From 1956 to 1961, du Pre was the recipient of a Guilhermina Suggia scholarship to support her lessons at Guildhall and with virtuoso cellists. Suggia (full name Guilhermina Augusta Xavier de Medim Suggia Carteado Mena) was a Portuguese cellist who learnt her instrument at school in Paris before spending large parts of the 1920s and 1930s in the UK. She grew particularly fond of the area around Lindisfarne Castle in the north of England. Following her death in 1950, her Stradivarius cello was sold and the proceeds held in trust to provide scholarships for talented young cellists.

As well as being a prodigiously talented musician, Suggia was also a striking woman, by all accounts. One of those to be commissioned to paint her portrait was Welsh artist Augustus John. John was born in Tenby, Pembrokeshire in 1878, and moved to London after school to attend the Slade School of Art. He was acknowledged as amongst the most talented draughtspeople of his generation, and he initially developed a style that drew heavily on the post-impressionist school. In his later years, however, his fame grew around his talent for portraiture. Amongst others, he was commissioned to paint  T. E. Lawrence, Thomas Hardy, W. B. Yeats, and George Bernard Shaw.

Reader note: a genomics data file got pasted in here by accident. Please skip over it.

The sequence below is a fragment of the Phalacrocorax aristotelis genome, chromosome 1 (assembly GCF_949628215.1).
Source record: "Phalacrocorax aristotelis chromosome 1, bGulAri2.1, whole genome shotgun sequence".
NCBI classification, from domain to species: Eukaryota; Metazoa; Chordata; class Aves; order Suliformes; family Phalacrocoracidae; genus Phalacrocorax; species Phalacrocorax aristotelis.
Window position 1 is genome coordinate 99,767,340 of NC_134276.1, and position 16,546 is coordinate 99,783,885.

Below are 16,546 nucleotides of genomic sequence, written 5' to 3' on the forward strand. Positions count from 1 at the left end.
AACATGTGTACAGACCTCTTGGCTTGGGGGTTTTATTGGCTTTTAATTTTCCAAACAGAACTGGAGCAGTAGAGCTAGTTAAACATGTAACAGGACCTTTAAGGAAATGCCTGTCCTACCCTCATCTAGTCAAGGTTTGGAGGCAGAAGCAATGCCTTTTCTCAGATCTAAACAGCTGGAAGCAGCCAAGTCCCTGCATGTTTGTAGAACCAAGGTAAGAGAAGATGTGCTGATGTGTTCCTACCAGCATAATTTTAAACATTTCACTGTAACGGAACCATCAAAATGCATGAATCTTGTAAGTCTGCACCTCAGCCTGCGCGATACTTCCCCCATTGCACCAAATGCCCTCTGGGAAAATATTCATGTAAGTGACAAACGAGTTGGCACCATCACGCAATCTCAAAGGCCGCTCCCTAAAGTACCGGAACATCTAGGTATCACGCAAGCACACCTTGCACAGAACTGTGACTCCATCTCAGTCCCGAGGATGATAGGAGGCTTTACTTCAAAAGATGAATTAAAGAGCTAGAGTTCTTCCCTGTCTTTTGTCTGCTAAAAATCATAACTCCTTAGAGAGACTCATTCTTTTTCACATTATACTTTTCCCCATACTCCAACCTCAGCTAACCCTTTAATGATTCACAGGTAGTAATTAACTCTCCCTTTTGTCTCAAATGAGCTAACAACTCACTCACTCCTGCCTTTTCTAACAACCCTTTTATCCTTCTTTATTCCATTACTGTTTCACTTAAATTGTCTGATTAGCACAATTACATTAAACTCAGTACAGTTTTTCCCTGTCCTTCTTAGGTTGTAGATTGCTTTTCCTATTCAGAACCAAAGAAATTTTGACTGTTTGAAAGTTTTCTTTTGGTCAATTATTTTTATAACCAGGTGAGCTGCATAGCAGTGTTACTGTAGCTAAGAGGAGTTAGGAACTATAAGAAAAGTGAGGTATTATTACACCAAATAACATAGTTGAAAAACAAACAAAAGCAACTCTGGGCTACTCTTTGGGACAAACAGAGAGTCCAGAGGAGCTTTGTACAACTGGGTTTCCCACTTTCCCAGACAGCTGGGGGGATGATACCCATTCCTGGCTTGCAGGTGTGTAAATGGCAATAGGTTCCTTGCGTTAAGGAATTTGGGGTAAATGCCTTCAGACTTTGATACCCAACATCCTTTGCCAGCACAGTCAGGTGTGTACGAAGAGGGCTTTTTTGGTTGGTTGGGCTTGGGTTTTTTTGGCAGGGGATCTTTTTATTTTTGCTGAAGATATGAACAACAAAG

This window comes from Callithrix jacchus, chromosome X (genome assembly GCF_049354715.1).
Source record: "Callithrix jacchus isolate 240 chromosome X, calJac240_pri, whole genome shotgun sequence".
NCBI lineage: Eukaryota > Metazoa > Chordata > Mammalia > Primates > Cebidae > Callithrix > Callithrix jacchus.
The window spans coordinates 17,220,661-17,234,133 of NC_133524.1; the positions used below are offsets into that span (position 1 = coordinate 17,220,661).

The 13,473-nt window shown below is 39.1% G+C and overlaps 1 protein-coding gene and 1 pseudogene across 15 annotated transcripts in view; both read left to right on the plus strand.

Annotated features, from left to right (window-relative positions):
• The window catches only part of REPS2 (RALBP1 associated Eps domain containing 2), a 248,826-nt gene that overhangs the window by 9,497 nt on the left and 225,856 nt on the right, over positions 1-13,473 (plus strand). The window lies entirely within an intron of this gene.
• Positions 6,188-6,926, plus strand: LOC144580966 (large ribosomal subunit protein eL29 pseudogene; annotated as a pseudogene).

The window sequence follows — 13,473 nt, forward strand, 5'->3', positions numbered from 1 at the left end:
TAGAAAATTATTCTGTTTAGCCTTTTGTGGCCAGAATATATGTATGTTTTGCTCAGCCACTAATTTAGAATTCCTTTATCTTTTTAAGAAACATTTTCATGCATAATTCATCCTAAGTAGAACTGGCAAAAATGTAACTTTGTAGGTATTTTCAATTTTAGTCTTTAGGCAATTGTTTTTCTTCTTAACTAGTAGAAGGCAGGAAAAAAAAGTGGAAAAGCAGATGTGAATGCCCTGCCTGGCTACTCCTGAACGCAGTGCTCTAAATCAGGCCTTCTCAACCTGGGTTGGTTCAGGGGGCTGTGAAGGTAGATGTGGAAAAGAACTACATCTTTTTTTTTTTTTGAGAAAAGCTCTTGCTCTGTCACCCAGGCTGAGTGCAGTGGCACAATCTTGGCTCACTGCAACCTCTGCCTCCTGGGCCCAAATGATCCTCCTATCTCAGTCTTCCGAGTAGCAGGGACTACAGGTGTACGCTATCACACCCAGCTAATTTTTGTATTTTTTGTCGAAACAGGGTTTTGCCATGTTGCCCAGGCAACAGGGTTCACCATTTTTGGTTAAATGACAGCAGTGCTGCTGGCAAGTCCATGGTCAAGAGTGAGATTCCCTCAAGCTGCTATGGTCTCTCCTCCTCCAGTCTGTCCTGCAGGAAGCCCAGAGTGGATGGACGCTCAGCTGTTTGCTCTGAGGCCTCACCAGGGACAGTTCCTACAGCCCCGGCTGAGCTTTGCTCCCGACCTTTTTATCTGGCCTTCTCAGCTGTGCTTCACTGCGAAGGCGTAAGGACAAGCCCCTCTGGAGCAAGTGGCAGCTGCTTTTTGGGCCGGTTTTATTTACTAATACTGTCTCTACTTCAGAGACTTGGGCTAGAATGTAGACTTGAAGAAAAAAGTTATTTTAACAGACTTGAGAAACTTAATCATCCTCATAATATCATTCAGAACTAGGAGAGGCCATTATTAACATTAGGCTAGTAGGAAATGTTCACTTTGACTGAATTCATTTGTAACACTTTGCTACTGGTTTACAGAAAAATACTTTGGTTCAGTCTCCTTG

However, perhaps his most famous portrait is of fellow Welshman, Dylan Thomas. In fact, it was John who introduced Thomas to Caitlin Moran, the woman who would go on to marry the poet. Much has written about the life and times of Dylan Thomas. In many ways, he typifies the troubled artist, hugely talented but equally emotionally fragile, drinking heavily and seemingly uneasy with the world. Despite, or perhaps because of this, he produced some of the most evocative poetry and verse-prose of the 20th Century, inspiring a whole generation of Welsh writers.